New synthetic-DNA vaccine protects against MERS in simian model.
MERS is caused by an emerging human coronavirus, which is distinct from the SARS coronavirus. Since its identification in 2012, MERS has been linked to over 1,300 infections and close to 400 deaths. It has occurred in the Arabian Peninsula, Europe, and in the U.S. The recent 2015 outbreak in South Korea was of great concern as the infection spread from a single patient to infect more than 181 people, resulting in hospital closings, severe economic impact, and more than 30 deaths. During this outbreak rapid human-to-human transmission was documented with in-hospital transmission the most common route of infection.
The significant recent increase in MERS cases, coupled with the lack of effective antiviral therapies or vaccines to treat or prevent this infection, have raised significant concern from the global medical community. Accordingly the development of a vaccine for MERS remains a high priority. Now, an international group of researchers led by the University of Pennsylvania have developed a novel synthetic DNA vaccine which can, for the first time, induce protective immunity against the Middle East Respiratory Syndrome (MERS) coronavirus in animal species. The study is published in the journal Science Translational Medicine (STM).
Previous studies are limited and show that the virus appears to have originated in bats with the virus itself isolated from a bat. This is also validated by the fact the virus is closely related to the Tylonycteris bat coronavirus HKU4 and Pipistrellus bat coronavirus HKU5.The original bat host species and the time of initial infection in this species has yet to be determined.
Serological evidence shows that these viruses have infected camels for at least 20 years. The most recent common ancestor of several human strains has been dated to March 2012. The evidence available to date suggests that the viruses have been present in bats for some time and had spread to camels by the mid 1990s. The viruses appear to have spread from camels to humans in the early 2010s.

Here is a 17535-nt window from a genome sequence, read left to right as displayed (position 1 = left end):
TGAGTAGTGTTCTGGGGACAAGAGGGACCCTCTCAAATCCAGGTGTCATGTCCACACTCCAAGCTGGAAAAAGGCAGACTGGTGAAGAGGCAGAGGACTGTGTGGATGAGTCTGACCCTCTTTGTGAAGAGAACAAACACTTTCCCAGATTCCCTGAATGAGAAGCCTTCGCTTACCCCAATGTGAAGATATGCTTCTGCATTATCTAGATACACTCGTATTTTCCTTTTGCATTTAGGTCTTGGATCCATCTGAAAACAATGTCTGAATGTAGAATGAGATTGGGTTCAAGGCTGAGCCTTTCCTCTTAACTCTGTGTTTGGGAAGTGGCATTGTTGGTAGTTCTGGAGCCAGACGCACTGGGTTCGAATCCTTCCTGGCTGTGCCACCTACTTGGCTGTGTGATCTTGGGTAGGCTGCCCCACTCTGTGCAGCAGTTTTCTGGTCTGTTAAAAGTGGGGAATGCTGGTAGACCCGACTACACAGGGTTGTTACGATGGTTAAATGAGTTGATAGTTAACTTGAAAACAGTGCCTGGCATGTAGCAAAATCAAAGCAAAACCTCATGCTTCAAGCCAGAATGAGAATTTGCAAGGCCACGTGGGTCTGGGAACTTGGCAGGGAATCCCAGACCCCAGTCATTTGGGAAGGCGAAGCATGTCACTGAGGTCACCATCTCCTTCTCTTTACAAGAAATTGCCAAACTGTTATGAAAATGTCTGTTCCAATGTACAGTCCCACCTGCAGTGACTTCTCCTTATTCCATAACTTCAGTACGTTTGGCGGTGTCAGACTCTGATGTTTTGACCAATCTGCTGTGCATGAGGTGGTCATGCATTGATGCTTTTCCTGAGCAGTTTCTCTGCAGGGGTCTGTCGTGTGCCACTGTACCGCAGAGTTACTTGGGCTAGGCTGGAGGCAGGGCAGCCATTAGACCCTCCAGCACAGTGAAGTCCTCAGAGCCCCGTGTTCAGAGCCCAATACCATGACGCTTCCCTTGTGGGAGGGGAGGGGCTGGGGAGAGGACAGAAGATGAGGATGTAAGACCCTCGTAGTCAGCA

In the current study the preventive vaccine, given six weeks before exposure to the MERS virus, was found to fully protect rhesus macaques from disease. The vaccine also generated potentially protective antibodies in blood drawn from camels, the purported source of MERS transmission in the Middle East.
The results show that the vaccine was able to prevent MERS disease in the monkeys and offered benefit to 100 percent of the animals in this study in terms of minimizing symptoms. In addition, the data findings showed that the vaccine induced antibodies that are linked with protection in camels, a species that is thought to be a major source of transmission to humans in the Middle East, showing that this vaccine could be deployed to break this this link in the MERS transmission cycle.
The researchers conclude that in the field this vaccine could decrease person-to-person spread of infection in the event of an outbreak and help to protect health care workers or exposed individuals.
The team surmise that the simple synthetic vaccine has the potential to overcome important production and deployment limitations, and what’s more, the vaccine is non-live, so does not pose a risk of spreading to unintended individuals. For the future the lab are now planning human studies.